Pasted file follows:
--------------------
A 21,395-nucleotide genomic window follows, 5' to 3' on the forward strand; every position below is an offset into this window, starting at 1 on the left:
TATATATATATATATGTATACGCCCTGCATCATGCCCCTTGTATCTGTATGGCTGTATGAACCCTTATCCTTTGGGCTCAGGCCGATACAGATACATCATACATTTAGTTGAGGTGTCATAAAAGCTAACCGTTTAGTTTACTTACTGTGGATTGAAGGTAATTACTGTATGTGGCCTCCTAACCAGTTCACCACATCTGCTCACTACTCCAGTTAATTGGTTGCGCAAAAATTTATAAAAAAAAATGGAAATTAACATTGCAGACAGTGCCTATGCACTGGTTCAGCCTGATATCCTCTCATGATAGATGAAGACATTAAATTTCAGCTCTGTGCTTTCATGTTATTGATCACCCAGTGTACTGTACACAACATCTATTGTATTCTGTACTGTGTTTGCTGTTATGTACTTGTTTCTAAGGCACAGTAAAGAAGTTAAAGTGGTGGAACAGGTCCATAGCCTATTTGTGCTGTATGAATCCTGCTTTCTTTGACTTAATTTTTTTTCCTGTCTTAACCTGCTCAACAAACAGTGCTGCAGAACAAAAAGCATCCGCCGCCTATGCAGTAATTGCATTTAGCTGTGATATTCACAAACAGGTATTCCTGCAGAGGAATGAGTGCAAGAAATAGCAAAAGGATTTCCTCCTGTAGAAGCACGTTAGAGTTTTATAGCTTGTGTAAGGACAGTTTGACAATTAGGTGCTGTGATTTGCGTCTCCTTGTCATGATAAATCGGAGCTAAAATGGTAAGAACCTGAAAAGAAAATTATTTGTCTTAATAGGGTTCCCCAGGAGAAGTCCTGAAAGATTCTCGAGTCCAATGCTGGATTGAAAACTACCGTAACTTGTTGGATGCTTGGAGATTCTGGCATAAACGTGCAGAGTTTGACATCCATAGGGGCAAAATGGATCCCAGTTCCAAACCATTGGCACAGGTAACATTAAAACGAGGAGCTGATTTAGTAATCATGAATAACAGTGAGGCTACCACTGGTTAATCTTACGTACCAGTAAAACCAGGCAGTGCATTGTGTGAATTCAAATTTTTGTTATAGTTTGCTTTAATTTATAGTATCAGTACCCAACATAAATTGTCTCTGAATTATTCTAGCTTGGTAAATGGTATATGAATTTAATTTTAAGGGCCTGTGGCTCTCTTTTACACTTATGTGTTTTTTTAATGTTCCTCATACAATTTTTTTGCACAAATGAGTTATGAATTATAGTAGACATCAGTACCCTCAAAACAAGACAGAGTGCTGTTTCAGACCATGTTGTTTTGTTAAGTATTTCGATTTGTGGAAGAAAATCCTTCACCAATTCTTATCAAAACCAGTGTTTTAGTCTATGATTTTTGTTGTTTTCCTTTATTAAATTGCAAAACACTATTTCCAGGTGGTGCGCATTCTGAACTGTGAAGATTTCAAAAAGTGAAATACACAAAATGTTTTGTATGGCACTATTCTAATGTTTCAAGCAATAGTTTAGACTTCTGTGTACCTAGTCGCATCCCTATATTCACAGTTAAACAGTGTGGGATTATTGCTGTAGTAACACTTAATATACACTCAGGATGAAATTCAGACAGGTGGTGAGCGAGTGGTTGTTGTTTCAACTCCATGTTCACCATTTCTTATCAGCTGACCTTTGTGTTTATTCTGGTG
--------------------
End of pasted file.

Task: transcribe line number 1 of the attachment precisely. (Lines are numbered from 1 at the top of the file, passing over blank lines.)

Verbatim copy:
A 21,395-nucleotide genomic window follows, 5' to 3' on the forward strand; every position below is an offset into this window, starting at 1 on the left: